John Christian Rose: Asemic

Work / Graphic Design

Designer John Christian Rose on how he turns mess, chaos and clutter into art

“Oh my god, my process is a mess,” says New York-based artist and designer John Christian Rose. With a style that’s distinctively marked with bold colours, textures, “fucked-up type” and analogue elements, the way he gets to the end result is suffused with beautiful chaos. “I hate it when things get stale, so avoiding that at all costs is always my main goal,” John tells It’s Nice That. “I like it when things are fucked up. And that’s why I hate Illustrator – I like the effort I have to put in to clean up my mess.”

As a self-proclaimed hoarder, who has old iPhone images from middle school saved in the same folder as his invoice template, John’s process is an interesting and creative one. “I look at it in a good way because it keeps me on my toes,” he says. One day he could be collaging old files from mood boards he made in high school, and another he could be scanning in new hand-drawn type from his sketchbook – either way, his computer is his archive and his main point of reference.

John grew up in Dallas, Texas, and his parents “were all about business”. Having grown up with cerebral palsy, this affected his ability to be creative, whereby he couldn’t play instruments, draw, paint – “I just gave up on it for a long time when I was a kid,” he explains. Then when he moved to Austin and started school, that’s where his creative flair sparked alongside an obsession with his computer. “I got really into editing montages on YouTube. It was a really weird time in my life, but that gave me a place to let out my creativity. I didn’t have any real friends and the ones I did have thought the whole YouTube thing was weird.”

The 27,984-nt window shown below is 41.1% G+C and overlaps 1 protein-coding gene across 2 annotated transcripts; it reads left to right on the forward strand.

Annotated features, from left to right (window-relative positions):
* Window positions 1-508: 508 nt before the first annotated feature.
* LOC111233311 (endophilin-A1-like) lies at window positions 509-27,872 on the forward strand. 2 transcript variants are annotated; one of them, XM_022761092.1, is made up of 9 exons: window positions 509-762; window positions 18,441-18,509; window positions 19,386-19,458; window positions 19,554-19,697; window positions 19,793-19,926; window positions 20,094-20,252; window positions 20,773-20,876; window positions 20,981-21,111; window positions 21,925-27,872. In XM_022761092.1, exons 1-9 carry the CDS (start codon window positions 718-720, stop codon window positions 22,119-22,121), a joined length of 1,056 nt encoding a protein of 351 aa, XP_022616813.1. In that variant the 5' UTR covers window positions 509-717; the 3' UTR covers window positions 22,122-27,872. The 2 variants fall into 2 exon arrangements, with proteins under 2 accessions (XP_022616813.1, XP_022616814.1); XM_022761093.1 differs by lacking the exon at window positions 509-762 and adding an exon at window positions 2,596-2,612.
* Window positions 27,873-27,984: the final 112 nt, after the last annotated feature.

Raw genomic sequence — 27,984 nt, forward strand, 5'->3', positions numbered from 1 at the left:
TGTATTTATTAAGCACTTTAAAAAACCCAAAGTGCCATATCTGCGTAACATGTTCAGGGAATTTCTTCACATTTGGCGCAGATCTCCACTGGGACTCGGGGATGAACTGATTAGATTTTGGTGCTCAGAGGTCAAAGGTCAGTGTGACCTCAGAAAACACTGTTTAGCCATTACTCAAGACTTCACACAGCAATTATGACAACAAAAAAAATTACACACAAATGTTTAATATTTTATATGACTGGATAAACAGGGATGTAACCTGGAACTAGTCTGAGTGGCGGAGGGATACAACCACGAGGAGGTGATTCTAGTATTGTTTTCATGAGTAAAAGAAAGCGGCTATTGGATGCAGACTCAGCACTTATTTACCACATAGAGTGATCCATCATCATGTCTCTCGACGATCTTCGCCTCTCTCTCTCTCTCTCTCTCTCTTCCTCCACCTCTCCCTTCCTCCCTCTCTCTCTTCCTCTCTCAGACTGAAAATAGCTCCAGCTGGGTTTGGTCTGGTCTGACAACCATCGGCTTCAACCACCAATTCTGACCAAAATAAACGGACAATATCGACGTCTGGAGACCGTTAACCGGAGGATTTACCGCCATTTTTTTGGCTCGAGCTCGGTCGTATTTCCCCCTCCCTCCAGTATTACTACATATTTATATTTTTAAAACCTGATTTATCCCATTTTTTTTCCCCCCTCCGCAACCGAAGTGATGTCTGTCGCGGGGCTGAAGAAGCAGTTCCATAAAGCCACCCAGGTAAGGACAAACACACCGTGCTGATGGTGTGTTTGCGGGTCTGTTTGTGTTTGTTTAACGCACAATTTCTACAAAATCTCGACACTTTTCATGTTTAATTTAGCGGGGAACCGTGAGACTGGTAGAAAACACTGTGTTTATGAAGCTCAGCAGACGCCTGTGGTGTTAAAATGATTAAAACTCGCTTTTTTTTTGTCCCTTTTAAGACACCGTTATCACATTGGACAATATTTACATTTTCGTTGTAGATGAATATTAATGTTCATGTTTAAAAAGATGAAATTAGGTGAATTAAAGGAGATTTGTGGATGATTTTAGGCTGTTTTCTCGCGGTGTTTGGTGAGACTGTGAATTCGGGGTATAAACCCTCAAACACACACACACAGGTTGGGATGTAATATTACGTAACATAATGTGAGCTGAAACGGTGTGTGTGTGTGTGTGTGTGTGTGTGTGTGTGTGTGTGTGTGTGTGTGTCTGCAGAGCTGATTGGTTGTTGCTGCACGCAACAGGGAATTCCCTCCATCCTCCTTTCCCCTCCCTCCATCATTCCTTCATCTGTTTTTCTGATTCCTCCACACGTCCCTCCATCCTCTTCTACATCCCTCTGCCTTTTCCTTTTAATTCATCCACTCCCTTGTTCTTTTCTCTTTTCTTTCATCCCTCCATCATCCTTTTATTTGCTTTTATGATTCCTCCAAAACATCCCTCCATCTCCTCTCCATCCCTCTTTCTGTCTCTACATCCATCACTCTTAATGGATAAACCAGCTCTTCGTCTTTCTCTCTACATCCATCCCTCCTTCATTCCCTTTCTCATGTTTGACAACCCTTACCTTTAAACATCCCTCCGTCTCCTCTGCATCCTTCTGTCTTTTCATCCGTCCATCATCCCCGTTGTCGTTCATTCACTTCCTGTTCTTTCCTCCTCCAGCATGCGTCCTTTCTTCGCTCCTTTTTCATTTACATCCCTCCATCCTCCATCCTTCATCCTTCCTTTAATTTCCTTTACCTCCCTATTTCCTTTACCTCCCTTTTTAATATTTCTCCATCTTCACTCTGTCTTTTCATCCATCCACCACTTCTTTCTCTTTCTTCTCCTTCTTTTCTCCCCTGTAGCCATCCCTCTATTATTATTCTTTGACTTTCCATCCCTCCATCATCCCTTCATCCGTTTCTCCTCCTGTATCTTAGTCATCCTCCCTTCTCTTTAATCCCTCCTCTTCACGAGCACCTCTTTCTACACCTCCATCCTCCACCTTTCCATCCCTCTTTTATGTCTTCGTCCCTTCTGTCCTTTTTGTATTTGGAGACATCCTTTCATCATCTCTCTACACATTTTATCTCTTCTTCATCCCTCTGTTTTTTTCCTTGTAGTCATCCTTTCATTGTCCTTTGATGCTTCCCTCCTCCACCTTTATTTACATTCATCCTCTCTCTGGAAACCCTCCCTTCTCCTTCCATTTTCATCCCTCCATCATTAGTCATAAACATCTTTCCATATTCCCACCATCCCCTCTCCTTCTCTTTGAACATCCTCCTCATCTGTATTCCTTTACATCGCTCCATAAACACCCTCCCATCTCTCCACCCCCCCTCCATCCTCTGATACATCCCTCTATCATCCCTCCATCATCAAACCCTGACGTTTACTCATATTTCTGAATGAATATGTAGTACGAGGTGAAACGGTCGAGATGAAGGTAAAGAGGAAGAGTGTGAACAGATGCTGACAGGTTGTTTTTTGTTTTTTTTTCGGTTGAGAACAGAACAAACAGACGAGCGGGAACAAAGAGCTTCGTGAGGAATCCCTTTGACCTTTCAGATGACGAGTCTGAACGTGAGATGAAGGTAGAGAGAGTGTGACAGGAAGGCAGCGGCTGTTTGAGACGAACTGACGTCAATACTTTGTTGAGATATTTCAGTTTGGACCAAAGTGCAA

John Christian Rose: Bubble Gum


John Christian Rose: Bubble Gum

“I literally spent all my free time on the computer, I don’t know how I turned out the way I did,” he continues. However, by making, creating and collecting various things in the digital sphere, this positively moulded him into the designer he is today – he’s just completed an internship at Bráulio Amado’s BAD Studio and now works at Gander, a design studio in Dumbo. And when he’s making a poster, for example, he’ll simply go into his Dropbox and see what’s lying around to work with. For the Bateria Good Room poster, it came about “because Bráulio asked me to make something at the studio,” he says. “I didn’t have any ideas so I went digging in the archives and found some silkscreen tests I did in sophomore year. I just collaged some of those together and got the main shape for the poster through that.”

Another example is when he created the Ty Segall poster, which was derived from a Cinema 4D render of a Flight Club still – typically incorporating “stupid shit like that.” Although based primarily from new and found digital imagery, John’s work also takes cues from analogue processes. He explains how this blend came about from being overstimulated by my computer and digital culture, but also from a hunt for imperfection: “I’m not perfect, so the things I’m inspired by aren’t either.”

“That’s not to say that I don’t want things to be beautiful; I love it when design is beautiful. But beauty is subjective, perfect isn’t. Everyone finds beauty in different things, my interests just lie in clutter, energy, finesse and experimentation.”


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